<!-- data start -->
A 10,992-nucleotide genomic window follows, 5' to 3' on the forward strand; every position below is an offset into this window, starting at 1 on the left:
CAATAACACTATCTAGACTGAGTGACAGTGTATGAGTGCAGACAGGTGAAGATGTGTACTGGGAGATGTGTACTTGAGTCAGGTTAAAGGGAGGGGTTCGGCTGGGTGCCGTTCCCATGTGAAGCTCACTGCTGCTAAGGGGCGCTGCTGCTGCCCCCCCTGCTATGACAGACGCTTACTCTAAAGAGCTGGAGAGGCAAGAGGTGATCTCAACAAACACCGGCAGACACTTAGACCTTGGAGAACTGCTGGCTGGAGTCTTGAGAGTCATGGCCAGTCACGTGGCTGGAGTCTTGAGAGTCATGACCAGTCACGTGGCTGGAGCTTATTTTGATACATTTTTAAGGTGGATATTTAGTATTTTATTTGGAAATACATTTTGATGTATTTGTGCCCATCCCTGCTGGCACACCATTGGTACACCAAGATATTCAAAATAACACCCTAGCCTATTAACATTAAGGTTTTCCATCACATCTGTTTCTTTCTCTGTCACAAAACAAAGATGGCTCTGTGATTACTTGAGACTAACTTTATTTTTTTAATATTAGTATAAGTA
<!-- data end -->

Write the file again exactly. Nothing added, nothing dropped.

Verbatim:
A 10,992-nucleotide genomic window follows, 5' to 3' on the forward strand; every position below is an offset into this window, starting at 1 on the left:
CAATAACACTATCTAGACTGAGTGACAGTGTATGAGTGCAGACAGGTGAAGATGTGTACTGGGAGATGTGTACTTGAGTCAGGTTAAAGGGAGGGGTTCGGCTGGGTGCCGTTCCCATGTGAAGCTCACTGCTGCTAAGGGGCGCTGCTGCTGCCCCCCCTGCTATGACAGACGCTTACTCTAAAGAGCTGGAGAGGCAAGAGGTGATCTCAACAAACACCGGCAGACACTTAGACCTTGGAGAACTGCTGGCTGGAGTCTTGAGAGTCATGGCCAGTCACGTGGCTGGAGTCTTGAGAGTCATGACCAGTCACGTGGCTGGAGCTTATTTTGATACATTTTTAAGGTGGATATTTAGTATTTTATTTGGAAATACATTTTGATGTATTTGTGCCCATCCCTGCTGGCACACCATTGGTACACCAAGATATTCAAAATAACACCCTAGCCTATTAACATTAAGGTTTTCCATCACATCTGTTTCTTTCTCTGTCACAAAACAAAGATGGCTCTGTGATTACTTGAGACTAACTTTATTTTTTTAATATTAGTATAAGTA